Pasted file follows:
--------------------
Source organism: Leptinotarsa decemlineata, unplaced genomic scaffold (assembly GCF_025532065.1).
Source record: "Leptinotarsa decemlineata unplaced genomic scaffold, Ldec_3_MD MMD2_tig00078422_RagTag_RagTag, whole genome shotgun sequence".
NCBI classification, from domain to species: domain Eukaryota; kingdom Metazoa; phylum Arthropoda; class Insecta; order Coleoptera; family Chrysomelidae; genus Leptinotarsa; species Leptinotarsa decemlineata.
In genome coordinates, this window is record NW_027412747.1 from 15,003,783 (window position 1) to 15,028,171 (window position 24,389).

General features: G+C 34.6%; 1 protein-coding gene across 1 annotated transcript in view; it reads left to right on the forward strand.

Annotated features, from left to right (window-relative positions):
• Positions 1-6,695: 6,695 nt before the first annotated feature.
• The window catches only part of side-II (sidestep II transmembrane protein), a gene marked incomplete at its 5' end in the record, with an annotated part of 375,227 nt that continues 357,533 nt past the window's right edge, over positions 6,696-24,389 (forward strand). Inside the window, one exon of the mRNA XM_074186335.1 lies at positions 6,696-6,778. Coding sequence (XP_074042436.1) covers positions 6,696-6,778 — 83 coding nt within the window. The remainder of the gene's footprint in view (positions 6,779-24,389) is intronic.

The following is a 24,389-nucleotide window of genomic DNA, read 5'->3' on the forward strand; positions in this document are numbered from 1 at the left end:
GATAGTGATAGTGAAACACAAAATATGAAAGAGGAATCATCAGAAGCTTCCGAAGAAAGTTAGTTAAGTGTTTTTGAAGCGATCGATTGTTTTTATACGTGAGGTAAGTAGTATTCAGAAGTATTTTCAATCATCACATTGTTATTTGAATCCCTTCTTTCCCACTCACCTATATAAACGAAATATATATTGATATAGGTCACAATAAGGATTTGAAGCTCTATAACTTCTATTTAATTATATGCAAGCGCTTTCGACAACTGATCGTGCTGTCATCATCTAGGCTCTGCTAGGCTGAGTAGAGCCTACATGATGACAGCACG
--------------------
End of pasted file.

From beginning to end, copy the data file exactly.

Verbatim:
Source organism: Leptinotarsa decemlineata, unplaced genomic scaffold (assembly GCF_025532065.1).
Source record: "Leptinotarsa decemlineata unplaced genomic scaffold, Ldec_3_MD MMD2_tig00078422_RagTag_RagTag, whole genome shotgun sequence".
NCBI classification, from domain to species: domain Eukaryota; kingdom Metazoa; phylum Arthropoda; class Insecta; order Coleoptera; family Chrysomelidae; genus Leptinotarsa; species Leptinotarsa decemlineata.
In genome coordinates, this window is record NW_027412747.1 from 15,003,783 (window position 1) to 15,028,171 (window position 24,389).

General features: G+C 34.6%; 1 protein-coding gene across 1 annotated transcript in view; it reads left to right on the forward strand.

Annotated features, from left to right (window-relative positions):
• Positions 1-6,695: 6,695 nt before the first annotated feature.
• The window catches only part of side-II (sidestep II transmembrane protein), a gene marked incomplete at its 5' end in the record, with an annotated part of 375,227 nt that continues 357,533 nt past the window's right edge, over positions 6,696-24,389 (forward strand). Inside the window, one exon of the mRNA XM_074186335.1 lies at positions 6,696-6,778. Coding sequence (XP_074042436.1) covers positions 6,696-6,778 — 83 coding nt within the window. The remainder of the gene's footprint in view (positions 6,779-24,389) is intronic.

The following is a 24,389-nucleotide window of genomic DNA, read 5'->3' on the forward strand; positions in this document are numbered from 1 at the left end:
GATAGTGATAGTGAAACACAAAATATGAAAGAGGAATCATCAGAAGCTTCCGAAGAAAGTTAGTTAAGTGTTTTTGAAGCGATCGATTGTTTTTATACGTGAGGTAAGTAGTATTCAGAAGTATTTTCAATCATCACATTGTTATTTGAATCCCTTCTTTCCCACTCACCTATATAAACGAAATATATATTGATATAGGTCACAATAAGGATTTGAAGCTCTATAACTTCTATTTAATTATATGCAAGCGCTTTCGACAACTGATCGTGCTGTCATCATCTAGGCTCTGCTAGGCTGAGTAGAGCCTACATGATGACAGCACG